Combined sewer systems collect sewage and storm runoff in the same pipes for treatment. This means heavy rainfall can overwhelm system capacity, causing raw sewage to overflow into waterways. About 700 U.S. municipalities have such systems.
In 1994, the Environmental Protection Agency told these municipalities to develop plans to address overflows and comply with the Clean Water Act. The 11 municipalities we reviewed faced challenges—such as getting funds for construction and maintenance—that may extend their timelines for fixing sewage overflows.
EPA hasn’t set goals for this, or tracked progress. Our recommendations address this, and more.
(This image was updated to correct the number of municipalities with combined sewer overflows in EPA Region 2.)
Number of Municipalities with Combined Sewer Overflows by EPA Region as of 2022
What GAO Found
During heavy rainfall and other wet weather events, combined sewer systems are designed to overflow and discharge untreated wastewater mixed with raw sewage directly into a nearby water body. These discharges, known as combined sewer overflows (CSO), occur through system-designed outfalls (see fig.) and may impair water quality. The Environmental Protection Agency's (EPA) 1994 CSO Control Policy directs municipalities with CSOs, which number about 700, to develop long-term control plans to eliminate or reduce CSO discharges to achieve compliance with Clean Water Act requirements. These plans identify actions to be taken by municipalities to address CSOs and a schedule for achieving compliance with the Clean Water Act as soon as practicable. The policy provides that these plans should be included in an appropriate enforceable mechanism, such as a permit or judicial order.
Illustration of Combined Sewer System in Wet Weather
Due to EPA's limited data, GAO reviewed a sample of 11 municipalities and found that they are at different points in implementing their long-term control plans or similar efforts. Specifically, two have completed their construction work or are near completion, and one is in litigation over whether it must update its plan. The other eight municipalities' plans are ongoing, with planned completion dates up to 2040. However, the municipalities face challenges in addressing CSOs, and some have extended their completion dates. For example, Morgantown, West Virginia, initially planned to complete its controls by 2020 but extended it to 2035, due to affordability concerns.
EPA's lack of consistent nationwide data prevents the agency from reporting on the status of municipalities' control plans or their effect on water quality. EPA collects some information on whether municipalities have a plan in place and details of individual control plans. For example, as of June 2022, according to EPA documents, most municipalities had a long-term plan and enforceable schedule in place. However, no further status information, such as the time to complete planned work, was available. According to EPA officials, the agency does not currently have performance goals and measures to track the implementation status of the control plans or water quality improvements. Without such goals and measures, EPA will be unable to assess or provide information on the CSO program and its effect on water quality.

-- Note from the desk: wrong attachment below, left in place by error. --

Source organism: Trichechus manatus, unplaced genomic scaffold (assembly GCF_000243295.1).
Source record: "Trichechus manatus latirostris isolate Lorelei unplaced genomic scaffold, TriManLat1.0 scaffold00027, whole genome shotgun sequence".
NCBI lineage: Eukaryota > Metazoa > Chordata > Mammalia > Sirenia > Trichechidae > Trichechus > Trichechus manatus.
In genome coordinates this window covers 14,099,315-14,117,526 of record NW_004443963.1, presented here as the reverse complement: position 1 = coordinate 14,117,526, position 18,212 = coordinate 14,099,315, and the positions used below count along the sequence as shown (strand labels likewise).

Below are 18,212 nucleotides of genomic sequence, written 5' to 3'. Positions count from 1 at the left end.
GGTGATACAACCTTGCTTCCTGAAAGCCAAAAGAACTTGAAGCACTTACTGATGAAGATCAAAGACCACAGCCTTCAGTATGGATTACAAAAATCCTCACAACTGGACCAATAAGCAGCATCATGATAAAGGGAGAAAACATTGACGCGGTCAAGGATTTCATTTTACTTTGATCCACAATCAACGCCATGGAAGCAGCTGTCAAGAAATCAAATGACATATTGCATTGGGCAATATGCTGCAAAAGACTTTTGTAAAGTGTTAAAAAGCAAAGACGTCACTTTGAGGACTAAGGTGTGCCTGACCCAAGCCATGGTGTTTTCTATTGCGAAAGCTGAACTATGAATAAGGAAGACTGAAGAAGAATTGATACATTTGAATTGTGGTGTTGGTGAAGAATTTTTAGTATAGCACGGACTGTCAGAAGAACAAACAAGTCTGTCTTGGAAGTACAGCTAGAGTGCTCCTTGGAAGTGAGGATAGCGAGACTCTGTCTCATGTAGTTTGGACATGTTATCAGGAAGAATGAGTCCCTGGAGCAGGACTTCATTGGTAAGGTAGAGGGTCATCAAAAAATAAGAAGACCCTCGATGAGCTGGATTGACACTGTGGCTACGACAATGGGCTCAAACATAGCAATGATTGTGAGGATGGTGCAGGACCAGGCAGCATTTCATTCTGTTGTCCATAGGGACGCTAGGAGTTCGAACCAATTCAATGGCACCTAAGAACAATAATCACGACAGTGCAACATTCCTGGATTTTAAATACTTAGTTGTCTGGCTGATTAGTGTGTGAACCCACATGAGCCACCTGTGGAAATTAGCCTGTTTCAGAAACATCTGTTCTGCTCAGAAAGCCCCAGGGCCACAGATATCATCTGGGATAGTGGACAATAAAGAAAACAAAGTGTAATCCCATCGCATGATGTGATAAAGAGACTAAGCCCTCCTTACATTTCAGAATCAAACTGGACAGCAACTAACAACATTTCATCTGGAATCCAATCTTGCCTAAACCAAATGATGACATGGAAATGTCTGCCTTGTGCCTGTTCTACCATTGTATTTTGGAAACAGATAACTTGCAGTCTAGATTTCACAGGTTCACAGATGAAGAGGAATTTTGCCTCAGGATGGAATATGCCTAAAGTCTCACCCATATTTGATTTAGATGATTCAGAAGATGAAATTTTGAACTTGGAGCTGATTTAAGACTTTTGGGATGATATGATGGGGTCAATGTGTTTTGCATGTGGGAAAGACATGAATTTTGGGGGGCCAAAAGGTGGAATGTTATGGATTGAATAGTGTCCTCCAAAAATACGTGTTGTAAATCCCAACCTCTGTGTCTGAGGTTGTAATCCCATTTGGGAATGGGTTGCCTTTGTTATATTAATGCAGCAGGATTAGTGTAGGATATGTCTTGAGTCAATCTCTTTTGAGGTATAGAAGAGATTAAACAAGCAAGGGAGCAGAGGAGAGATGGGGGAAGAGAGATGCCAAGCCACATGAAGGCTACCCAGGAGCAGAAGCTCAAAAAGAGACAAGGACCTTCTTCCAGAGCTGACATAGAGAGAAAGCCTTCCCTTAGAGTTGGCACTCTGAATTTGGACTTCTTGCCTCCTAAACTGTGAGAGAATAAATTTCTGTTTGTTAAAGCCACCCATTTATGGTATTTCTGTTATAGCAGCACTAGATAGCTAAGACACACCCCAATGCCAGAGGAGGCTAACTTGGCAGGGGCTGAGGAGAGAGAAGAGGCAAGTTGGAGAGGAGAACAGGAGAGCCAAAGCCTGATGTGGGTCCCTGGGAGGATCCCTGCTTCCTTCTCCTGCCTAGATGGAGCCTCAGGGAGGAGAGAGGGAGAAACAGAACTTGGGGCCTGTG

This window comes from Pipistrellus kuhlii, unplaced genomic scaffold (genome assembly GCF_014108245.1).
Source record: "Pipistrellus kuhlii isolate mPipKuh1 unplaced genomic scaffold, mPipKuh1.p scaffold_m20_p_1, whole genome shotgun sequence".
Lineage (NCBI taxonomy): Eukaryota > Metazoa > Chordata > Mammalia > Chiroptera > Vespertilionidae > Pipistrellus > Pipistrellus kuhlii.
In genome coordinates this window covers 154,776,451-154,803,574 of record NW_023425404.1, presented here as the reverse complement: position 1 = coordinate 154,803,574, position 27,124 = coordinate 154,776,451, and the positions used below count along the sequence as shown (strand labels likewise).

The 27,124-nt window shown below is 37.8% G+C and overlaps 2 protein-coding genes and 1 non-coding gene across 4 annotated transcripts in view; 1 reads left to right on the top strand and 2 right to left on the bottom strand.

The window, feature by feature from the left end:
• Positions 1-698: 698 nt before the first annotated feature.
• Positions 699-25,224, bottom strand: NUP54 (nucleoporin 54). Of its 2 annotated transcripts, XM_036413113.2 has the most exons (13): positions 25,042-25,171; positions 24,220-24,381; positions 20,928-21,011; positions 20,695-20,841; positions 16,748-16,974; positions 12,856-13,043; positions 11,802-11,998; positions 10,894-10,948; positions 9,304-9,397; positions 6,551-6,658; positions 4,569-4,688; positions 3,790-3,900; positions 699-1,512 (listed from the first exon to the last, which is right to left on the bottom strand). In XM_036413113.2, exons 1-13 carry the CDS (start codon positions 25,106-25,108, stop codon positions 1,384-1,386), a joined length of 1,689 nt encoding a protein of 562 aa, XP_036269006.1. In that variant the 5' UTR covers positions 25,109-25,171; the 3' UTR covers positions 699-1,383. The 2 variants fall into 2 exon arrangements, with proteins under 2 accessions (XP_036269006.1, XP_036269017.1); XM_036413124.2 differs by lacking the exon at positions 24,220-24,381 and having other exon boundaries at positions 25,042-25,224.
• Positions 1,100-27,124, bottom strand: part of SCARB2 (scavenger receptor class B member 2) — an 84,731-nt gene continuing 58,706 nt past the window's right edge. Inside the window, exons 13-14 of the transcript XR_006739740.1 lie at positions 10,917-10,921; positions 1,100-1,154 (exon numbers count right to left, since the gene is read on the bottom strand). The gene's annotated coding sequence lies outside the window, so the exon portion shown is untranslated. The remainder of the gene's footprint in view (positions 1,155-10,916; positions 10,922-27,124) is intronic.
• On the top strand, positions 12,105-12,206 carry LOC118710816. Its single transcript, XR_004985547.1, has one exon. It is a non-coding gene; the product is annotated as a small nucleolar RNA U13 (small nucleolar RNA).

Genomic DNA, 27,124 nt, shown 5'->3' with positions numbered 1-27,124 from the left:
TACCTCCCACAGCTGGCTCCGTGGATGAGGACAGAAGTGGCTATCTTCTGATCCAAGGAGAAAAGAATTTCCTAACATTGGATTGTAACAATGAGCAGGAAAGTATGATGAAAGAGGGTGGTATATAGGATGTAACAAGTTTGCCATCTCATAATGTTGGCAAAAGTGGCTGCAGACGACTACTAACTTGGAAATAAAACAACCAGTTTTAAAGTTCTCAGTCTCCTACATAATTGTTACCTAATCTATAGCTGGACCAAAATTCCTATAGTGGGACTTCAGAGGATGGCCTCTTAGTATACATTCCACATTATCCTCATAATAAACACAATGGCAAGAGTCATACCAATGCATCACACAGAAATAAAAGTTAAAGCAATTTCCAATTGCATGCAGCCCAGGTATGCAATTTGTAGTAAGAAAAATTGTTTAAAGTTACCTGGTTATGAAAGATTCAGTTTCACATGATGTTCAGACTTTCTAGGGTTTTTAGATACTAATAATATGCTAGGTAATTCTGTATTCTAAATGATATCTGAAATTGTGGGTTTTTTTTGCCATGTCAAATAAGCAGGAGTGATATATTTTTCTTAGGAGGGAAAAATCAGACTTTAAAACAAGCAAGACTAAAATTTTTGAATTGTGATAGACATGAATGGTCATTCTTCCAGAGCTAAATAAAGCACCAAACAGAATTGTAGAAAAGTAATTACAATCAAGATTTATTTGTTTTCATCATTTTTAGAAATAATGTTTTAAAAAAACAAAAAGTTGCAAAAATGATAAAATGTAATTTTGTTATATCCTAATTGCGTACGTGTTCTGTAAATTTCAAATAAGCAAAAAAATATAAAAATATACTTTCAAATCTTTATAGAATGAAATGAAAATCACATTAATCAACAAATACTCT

Why GAO Did This Study
Combined sewer systems collect wastewater—including domestic sewage and industrial wastewater—and stormwater runoff in the same sewer lines for treatment and discharge into a nearby water body About 700 municipalities across the U.S. have combined sewer systems. EPA directs municipalities with CSOs to develop plans to comply with requirements in the Clean Water Act, including water quality standards, which are established by states. In EPA's last estimate from 2004, 850 billion gallons of contaminated CSO discharges were released each year. Efforts to control discharges have likely reduced CSOs since then.
This report examines (1) EPA's policy to address CSO discharges, (2) the status of municipalities' long-term control plans and challenges they faced, and (3) how EPA tracks progress in implementing long-term control plans and improving water quality resulting from CSO controls. GAO analyzed law, policies, and guidance related to CSOs, as well as EPA reports; and interviewed EPA officials. To report on the implementation of EPA's CSO policy, GAO selected a nongeneralizable sample of 11 municipalities with CSOs based on geographic location and other factors.
GAO is making three recommendations, including that EPA set goals and measures to show progress toward implementation of long-term control plans and water quality improvement. EPA generally agreed with these recommendations.
Recommendations for Executive Action
|Environmental Protection Agency||The Assistant Administrator of the Office of Water should develop a performance goal and measure(s) to track and assess the status of long-term control plans or other control plans for municipalities with CSOs. (Recommendation 1)||
|Environmental Protection Agency||The Assistant Administrator of the Office of Water should develop a performance goal and measures to track and assess the improvements to water quality resulting from CSO controls implemented by municipalities with CSOs. (Recommendation 2)||
|Environmental Protection Agency||The Assistant Administrator of the Office of Water should report on nationwide progress and results of municipalities' efforts to control CSOs. (Recommendation 3)||